Vijay Anand | The Startup Guy.

Posts Tagged ‘web+2.0

Disclaimer: This is just a theory. Not the fact.

The war between the giants, Microsoft and Yahoo continues. But none of the threats, nor the position that Yahoo is in, seems to be putting a brake on the companies they are going around acquiring, nor the services they are releasing. Life is as normal, infact on a fresh new lease – one that is quite agressive for Yahoo!.

So here’s a theory that I have, and time will tell how much of this is true.

The following things seem to be happening:

1. Yahoo is very pissed off at Microsoft.

2. Yahoo has been for the longest time wanting to get into what Facebook is doing. And now it does. – the open platform shabang.

3. Yahoo is working on a whole new ad delivery platform.

4. Yahoo has an amazing advantage of close to 5 million new email signups every month in India alone – which is actually ahead of what Google has, followed by I believe either Indiatimes or Rediff.

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Up until a couple of years ago, the concept of “First movers’ advantage” had some credit to it – atleast in the web world since it was quite nascent. Lately more and more folks are realizing, and rightly so, that whatever happened in the PC Platform, is repeating itself in the web world. If you are creating a market, moving first essentially means that you are going to be deploying a whole array of tactics – including pumping in money – to get the word out as to this mysterious problem that people have and how we’ve gone for so long without knowing that we had a need for it and now that we do, here’s the solution.

The Only analogy that fits this strategy is what happened in the US when the colonization began. Obviously, everyone was quite familiar with the “yellow Dust” that the native Indians simply didn’t care for. And when the immigrants did arrive, and realize that there was gold just lying there in the river basins, the rush was to essentially get to where no man has even been to – to enjoy the luxuries and wealth that he might find.

I am slightly against the so called first movers advantage, because it essentially means that you are planning to go find a problem – hopefully a real problem – and stake the entire zone for yourself. Hmm. It usually doesn’t work. Here’s why.

The market is global. And News travels fast. By the time you actually create that awareness wave, it will spread much faster than the company can expand operations. It will then turn into the inevitable home turf vs. foreign markets and we all know how that game goes. You start playing defense from day one.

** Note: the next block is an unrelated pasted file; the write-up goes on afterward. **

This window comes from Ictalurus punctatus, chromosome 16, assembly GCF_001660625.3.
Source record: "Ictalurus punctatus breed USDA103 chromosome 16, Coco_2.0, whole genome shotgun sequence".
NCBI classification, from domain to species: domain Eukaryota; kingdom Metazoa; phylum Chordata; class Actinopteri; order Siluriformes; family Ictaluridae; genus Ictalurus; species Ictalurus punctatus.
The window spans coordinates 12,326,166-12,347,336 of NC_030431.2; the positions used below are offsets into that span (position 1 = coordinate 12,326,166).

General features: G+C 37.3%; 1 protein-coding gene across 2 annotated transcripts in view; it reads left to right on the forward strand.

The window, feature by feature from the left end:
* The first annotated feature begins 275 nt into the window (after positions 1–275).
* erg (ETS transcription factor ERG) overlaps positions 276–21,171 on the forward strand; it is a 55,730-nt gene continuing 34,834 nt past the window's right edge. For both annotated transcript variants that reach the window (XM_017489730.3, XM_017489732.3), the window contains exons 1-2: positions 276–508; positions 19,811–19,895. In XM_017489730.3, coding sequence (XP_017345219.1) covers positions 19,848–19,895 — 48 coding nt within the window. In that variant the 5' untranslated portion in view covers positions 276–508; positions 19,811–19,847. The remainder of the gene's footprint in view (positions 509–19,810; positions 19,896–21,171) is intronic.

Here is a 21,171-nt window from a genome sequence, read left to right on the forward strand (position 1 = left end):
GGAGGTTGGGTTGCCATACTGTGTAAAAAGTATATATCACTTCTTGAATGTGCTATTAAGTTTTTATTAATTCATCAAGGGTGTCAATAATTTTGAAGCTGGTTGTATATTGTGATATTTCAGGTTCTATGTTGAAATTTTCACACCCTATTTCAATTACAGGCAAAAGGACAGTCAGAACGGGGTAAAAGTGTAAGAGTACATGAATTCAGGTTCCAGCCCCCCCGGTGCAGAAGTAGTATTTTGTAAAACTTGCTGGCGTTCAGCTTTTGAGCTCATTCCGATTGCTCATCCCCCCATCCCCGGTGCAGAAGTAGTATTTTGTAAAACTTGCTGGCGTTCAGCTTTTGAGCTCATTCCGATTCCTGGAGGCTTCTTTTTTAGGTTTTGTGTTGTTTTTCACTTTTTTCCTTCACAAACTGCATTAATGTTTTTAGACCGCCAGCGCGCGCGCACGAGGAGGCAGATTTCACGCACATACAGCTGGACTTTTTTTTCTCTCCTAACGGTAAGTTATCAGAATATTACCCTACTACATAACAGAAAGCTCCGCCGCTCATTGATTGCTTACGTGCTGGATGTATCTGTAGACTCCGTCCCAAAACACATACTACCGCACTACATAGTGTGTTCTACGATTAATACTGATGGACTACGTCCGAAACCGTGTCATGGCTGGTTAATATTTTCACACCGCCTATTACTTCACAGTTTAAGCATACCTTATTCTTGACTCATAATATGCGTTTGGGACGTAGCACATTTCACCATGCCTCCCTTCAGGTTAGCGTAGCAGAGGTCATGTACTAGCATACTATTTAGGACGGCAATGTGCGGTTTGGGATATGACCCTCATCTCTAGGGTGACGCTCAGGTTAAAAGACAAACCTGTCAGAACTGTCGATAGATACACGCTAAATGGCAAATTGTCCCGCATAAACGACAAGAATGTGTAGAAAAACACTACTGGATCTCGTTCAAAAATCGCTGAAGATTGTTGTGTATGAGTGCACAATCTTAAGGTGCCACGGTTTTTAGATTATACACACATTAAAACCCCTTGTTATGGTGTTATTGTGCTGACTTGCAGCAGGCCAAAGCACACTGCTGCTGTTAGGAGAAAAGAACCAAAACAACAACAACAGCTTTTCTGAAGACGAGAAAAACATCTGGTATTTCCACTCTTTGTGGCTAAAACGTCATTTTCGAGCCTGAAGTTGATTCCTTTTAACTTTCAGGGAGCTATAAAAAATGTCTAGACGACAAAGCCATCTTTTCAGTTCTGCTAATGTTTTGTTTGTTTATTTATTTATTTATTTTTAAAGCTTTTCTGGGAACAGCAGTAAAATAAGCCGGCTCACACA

Customer Loyalty is on a lowest low these days. There is no such thing as inherent branding that happens – especially if its in the web world. Sell someone a Sony Bravia, and since its a more tangible product, the branding aspect still sticks. When it comes to services and applications around the web, nope nobody cares. I’d flip in a jiffy if I find a better tool that does what I want to do and expands my productivity.

The First Mover advantage, (a.k.a The Goldrush strategy) works where niche products and brands are in play. For a startup, those are dangerous and long term goals to achieve and there are more pressing needs.

I am lately realizing how many of the hip companies of the internet which was so hot last year, arent anywhere now. I was fighting over everyone to get a subscription about in Scribe and I do like what they do, except that I also have plenty of alternatives. I am not even sure if I remember my username password there. I am sure you can think of many more names that I could. I want to focus on what it takes to build a company that lasts a lifetime or even more. In a day and age, when it seems that most of the hottest companies also seem to be dying off pretty rapidly, that’s a thought that almost makes me smile… and wonder.

Disclaimer: These are just rumours. Tell me if they are true.

1. I’m hearing reports that a social networking site, one of the investments of Sequoia and ,the SN offering of reliance (Note: Update below) are both finding it hard to scale up and might face the inevitable very soon.

Is it true? if it is, then does this mark the fact that Social networking is a big No-no in India and whatever mass we had that was buying into that story have already sold their souls to orkut and facebook? How many users does Fropper have?

2. How are sites like techtribe doing?

3. Do you realize that the largest possible userbase is possibly the job sites like Naukri.com, and matrimonial sites like BharatMatrimony and Shaadi.com?

4. Given that in India, we have a fixed number of users who are perenially online, and do have the mindset and the bandwidth to “socially network”, wouldnt it be better to perhaps create an OpenID system, perhaps like the one that yahoo has created (openid.yahoo.com) to login into all of these sites, which would possibly also benefit all of these sites? Or is that something OpenSocial has to solve?